Sylvie Méléard is full Professor at Ecole polytechnique. She is presently head of the Research Team PEIPS (Population Evolution and Interacting Particle Systems) and of the Chair « Mathematical Modeling and Biodiversity » (sponsorship between Ecole polytechnique, Museum national d’Histoire naturelle, Veolia). She has been pioneer in the interface non linear pdes/stochastics (Boltzmann equation, networks, SPDE) and has a leading role in the field of mathematical biology and stochastic modeling, emphasis on individual behaviors, feedbacks Ecology/Evolution and systematic study of various regimes depending on scale parameters. Her broad research interests focus on the mathematical modeling of adaptive biological phenomena in different scales. With N. Champagnat, a French researcher, she gave a rigorous mathematical framework to the theory of Adaptive Dynamics, from individuals to polymorphic evolutionary sequences and then to canonical equations. She emphasized the role of quasi-stationary distributions for population processes and their link with the approximating dynamical systems. Her current research interests are mainly the mathematical modeling of the effect of gene transfer in evolution and the mathematical modeling of cell differentiation and the emergence of myeloid neoplasms. She is PI of a ERC-advanced grant and of a ITMO Cancer grant.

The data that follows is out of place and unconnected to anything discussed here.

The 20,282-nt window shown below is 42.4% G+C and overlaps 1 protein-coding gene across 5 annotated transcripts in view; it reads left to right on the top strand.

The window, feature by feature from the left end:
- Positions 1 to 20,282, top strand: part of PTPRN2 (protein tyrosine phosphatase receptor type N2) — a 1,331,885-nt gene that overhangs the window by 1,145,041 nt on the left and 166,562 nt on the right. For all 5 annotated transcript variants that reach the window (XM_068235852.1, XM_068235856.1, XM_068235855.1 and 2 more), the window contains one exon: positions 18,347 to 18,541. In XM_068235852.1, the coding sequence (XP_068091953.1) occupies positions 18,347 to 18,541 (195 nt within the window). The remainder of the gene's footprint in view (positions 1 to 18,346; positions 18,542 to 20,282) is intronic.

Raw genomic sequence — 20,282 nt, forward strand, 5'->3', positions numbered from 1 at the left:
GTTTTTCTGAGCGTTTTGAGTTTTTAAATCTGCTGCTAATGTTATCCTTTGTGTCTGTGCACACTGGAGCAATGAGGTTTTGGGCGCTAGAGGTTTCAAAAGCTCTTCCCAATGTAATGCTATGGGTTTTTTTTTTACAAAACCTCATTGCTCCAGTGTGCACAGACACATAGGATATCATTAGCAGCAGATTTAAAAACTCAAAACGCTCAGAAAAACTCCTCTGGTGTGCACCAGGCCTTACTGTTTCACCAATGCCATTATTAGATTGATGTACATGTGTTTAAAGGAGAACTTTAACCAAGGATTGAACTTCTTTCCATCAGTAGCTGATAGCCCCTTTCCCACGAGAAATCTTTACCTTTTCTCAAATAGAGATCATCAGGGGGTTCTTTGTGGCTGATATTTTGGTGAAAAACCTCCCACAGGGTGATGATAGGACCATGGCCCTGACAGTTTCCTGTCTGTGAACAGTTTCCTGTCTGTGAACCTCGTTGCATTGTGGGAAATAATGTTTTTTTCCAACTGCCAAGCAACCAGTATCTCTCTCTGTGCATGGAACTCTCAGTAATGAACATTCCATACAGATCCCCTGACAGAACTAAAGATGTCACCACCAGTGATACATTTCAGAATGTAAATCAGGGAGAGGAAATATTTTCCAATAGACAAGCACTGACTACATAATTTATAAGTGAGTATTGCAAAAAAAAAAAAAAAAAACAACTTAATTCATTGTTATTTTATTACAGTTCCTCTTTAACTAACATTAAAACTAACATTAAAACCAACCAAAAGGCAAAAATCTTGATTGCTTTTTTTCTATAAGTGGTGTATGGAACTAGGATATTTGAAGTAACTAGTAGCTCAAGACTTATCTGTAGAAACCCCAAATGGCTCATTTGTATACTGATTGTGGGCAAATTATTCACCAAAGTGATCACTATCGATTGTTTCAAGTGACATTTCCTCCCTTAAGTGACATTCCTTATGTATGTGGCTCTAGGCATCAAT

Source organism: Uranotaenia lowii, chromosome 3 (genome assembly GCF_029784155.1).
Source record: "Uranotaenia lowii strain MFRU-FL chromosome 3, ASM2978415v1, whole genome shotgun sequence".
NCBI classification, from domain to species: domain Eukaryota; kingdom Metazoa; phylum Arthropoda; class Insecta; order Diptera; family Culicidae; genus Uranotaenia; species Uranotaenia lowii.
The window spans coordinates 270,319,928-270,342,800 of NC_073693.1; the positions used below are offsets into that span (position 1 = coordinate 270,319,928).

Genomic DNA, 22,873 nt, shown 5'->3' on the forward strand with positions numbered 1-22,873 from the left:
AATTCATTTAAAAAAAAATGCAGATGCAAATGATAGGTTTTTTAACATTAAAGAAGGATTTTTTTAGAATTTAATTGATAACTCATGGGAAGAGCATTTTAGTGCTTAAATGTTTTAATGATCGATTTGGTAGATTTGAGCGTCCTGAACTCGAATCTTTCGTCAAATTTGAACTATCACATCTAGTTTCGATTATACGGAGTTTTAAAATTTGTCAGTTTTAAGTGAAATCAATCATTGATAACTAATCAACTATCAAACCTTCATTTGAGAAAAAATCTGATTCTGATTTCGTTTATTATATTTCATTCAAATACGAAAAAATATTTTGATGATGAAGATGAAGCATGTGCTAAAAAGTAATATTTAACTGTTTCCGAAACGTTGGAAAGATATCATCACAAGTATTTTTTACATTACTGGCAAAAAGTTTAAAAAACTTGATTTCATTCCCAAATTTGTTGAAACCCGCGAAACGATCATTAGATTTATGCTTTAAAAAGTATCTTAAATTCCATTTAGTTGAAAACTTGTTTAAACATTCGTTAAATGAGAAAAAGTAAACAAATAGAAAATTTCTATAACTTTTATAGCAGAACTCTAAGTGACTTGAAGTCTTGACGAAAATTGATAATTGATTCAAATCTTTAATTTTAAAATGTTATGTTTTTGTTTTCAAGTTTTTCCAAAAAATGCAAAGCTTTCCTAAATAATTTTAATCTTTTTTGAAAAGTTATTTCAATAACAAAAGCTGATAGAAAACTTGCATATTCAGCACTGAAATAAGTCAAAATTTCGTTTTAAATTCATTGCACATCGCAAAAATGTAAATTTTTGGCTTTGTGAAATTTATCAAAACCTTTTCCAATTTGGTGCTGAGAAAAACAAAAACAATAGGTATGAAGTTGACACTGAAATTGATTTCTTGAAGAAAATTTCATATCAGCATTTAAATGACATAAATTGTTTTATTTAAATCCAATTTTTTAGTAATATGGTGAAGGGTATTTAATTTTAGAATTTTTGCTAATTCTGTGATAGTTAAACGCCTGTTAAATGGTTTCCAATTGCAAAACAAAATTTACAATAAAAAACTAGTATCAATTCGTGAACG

Abstract. We present mathematical models that explain some biological data of cell differentiation.

The first model is based on in vivo murine experiments and focuses on hematopoietic stem and progenitor cells. We defined a 6-compartment model (5 compartments for immature cells and the red blood cell compartment), relevant from the point of view of mathematical analysis and from the point of view of observations. This model depends on the rates of differentiation and renewal in each of the 5 immature compartments, and the rate of death of red blood cells. We used the equilibrium data to fix the general shape of the model. Some phenylhydrazine was applied to mice. A reduced number of cells in each progenitor compartment was evidenced over the next 7 days by a drastic level of differentiation without proliferation, followed by a huge proliferative response in all compartments, including the long-term hematopoietic stem cells, before a return to normal levels. We used these biological data to model the effect of the different regulations. The rates depended on two regulators whose production and elimination dynamics depend on the number of cells in the 5 immature compartments. The resulting model was finely calibrated using a stochastic optimization algorithm. Thus calibrated, the model was able to reproduce the biological data in silico when applied to different stress conditions (bleeding, chemotherapy, HSC depletion).